Canyon of Kvetching
Today, though, at least in the wireless world, it strikes me that the curve of the HypeCycle has been compressed almost to infinity, so that the same technology can be simultaneously in the inflated expectations phase AND in the disillusionment phase. Call it the quantum hype effect.
That's certainly the case, right now, with WiMax broadband wireless technology. It's safe to say that a large majority of the general population, on hearing the term, would think it's some kind of new feminine-hygiene product. Just last month CNN ran an explainer that treated WiMax as an exotic new technology that its viewers had probably never heard of.
Even tech-savvy CTOs have probably only recently heard of the term -- for them it lurks on the same horizon where "3G" loomed for so long, giving rise to 3 a.m. anxieties – "Is this something I should already know about?" "Should I be purchasing it, or at least talking to vendors?" "What if my CEO reads a story about it and demands to know why we don’t have it yet?"
Then there's the wireless industry, which is all in a swivet as every day brings another announcement of the deployment of WiMax, or pre-WiMax, or quasi-WiMax networks. (There's supposedly one in Mali, fer Chrissakes.) Impatience, if not disillusionment, has definitely set in.
"The time-to-market issue challenges the success of the WiMax market," research outfit Frost & Sullivan warns us in a press release today, with the first WiMax-certified 802.16d product expected to hit the market by next June. "With continued delays in the certification process with 802.16d and issues pertaining to spectrum allocation, other competing technologies such as WiFi and 3G will gain more momentum," cautions senior research analyst Luke Thomas.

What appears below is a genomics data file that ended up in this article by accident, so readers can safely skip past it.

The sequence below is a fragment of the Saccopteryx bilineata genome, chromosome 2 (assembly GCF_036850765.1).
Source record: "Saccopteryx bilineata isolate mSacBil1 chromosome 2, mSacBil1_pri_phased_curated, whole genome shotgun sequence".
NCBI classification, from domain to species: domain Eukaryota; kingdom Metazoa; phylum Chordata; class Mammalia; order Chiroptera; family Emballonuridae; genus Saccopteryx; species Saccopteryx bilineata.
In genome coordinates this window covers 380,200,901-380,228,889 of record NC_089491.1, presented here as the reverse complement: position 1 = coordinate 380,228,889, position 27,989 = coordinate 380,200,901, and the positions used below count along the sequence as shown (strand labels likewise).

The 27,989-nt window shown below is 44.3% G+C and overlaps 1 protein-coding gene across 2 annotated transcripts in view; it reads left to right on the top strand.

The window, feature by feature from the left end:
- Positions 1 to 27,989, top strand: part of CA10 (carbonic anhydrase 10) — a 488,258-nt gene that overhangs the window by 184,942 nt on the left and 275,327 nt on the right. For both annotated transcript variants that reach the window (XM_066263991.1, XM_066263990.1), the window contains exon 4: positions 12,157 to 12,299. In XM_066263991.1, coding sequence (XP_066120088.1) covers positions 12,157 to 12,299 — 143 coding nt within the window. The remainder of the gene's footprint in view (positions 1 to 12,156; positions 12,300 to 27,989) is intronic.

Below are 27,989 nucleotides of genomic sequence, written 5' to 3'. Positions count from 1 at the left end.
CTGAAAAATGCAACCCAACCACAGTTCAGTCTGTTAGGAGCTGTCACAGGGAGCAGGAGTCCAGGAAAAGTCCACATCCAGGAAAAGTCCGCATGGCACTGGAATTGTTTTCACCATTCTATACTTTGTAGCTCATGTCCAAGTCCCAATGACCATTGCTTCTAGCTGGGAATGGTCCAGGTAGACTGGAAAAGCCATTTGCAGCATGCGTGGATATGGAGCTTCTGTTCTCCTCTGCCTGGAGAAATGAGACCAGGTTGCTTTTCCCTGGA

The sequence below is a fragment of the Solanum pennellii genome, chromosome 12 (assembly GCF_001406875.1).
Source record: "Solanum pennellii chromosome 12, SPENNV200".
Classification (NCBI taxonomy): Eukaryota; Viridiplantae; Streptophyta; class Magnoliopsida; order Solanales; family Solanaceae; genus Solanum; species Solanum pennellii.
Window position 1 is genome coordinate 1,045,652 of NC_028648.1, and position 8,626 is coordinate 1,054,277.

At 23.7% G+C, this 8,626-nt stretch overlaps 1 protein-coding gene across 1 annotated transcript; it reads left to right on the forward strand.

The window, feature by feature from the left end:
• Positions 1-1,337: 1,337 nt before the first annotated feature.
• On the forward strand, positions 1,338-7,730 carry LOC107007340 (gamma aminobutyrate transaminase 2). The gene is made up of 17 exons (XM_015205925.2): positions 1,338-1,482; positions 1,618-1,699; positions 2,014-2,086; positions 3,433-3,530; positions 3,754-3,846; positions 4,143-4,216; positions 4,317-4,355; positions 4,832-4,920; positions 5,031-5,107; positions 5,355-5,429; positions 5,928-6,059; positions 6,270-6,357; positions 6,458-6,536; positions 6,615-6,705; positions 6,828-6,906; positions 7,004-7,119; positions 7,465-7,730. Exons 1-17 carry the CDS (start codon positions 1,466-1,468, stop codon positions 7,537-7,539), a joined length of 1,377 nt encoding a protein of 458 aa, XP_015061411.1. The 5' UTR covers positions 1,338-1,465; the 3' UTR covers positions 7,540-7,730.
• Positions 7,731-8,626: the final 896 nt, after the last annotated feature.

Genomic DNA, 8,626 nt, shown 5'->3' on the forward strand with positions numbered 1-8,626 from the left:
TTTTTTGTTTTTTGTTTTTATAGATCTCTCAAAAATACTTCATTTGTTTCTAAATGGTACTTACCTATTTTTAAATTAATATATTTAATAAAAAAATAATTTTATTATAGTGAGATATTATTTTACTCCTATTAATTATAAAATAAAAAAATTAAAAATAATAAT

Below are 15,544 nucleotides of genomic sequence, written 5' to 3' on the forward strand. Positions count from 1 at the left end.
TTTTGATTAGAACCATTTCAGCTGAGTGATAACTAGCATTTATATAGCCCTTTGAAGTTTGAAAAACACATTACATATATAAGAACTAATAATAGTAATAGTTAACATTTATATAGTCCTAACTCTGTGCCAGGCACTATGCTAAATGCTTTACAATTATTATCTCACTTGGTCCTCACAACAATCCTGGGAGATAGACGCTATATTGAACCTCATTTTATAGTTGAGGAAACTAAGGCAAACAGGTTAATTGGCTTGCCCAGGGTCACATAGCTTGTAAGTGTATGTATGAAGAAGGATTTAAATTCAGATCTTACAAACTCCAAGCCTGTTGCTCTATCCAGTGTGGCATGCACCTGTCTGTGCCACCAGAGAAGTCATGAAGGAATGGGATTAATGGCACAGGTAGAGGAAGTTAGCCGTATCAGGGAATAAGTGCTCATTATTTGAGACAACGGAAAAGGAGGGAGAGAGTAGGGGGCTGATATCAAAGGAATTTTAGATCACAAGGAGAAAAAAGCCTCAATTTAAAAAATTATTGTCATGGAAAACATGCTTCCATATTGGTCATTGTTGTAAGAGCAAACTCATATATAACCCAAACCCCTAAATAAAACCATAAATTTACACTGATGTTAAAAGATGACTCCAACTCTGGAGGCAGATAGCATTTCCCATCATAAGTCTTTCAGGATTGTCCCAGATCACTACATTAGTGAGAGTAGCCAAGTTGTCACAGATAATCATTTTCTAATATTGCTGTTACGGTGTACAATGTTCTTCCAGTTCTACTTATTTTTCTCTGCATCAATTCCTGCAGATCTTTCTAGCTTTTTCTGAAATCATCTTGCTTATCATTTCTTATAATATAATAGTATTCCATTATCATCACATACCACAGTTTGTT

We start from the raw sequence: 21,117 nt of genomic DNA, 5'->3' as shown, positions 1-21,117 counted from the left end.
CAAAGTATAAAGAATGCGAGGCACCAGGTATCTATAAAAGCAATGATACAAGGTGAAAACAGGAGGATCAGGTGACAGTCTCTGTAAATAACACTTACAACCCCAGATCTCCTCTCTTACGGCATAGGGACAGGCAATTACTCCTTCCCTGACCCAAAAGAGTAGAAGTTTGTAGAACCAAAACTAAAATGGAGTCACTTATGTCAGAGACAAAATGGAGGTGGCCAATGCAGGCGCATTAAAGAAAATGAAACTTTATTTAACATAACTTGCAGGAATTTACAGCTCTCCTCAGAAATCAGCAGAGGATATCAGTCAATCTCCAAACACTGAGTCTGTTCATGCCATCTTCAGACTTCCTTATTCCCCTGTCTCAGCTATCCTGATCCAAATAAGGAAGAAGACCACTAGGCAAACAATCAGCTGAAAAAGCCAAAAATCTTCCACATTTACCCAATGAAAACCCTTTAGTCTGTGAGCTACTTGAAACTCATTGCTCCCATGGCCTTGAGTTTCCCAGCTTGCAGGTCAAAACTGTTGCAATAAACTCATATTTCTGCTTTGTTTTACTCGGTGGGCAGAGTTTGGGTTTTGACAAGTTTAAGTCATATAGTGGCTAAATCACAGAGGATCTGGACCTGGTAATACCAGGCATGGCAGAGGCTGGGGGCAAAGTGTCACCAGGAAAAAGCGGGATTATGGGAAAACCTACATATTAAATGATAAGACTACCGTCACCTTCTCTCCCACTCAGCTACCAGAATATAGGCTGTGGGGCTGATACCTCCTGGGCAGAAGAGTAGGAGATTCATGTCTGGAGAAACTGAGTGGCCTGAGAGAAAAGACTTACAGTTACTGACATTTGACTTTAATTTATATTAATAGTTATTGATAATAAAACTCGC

My response to this is: Chill the freak out. While the idea of mobile broadband Internet access has been around for more than a decade, WiMax itself, as a defined standard, appeared just four years ago. From where I sit, the Institute of Electrical and Electronics Engineers Inc. (IEEE) and the WiMAX Forum -- inevitable delays and course corrections notwithstanding -- have done a pretty decent job in getting standards and specs into place.
Roger Marks, chairman of the IEEE 802.16 Working Group in announcing approval of the 802.16e standard today (see IEEE OKs 802.16e Standard), noted that development and approval of the standard took about 36 months. That's twice as long as initially predicted, but not too bad as far as new, complex technologies with hundreds of stakeholders around the world go. How long did it take to effectively deploy other new networking technologies? Hell, I live in a canyon above Boulder, Colo., a pretty well-networked town, and (NYSE: Q) just got DSL to my house a few months ago.
Rome wasn’t built in a day, and neither are brand new wireless industries. While some industry insiders choose to hang out in the Slough of Despond, kvetching about "time-to-market issues," the people actually building and deploying this stuff are busy changing the world.
— Richard Martin, Senior Editor, Unstrung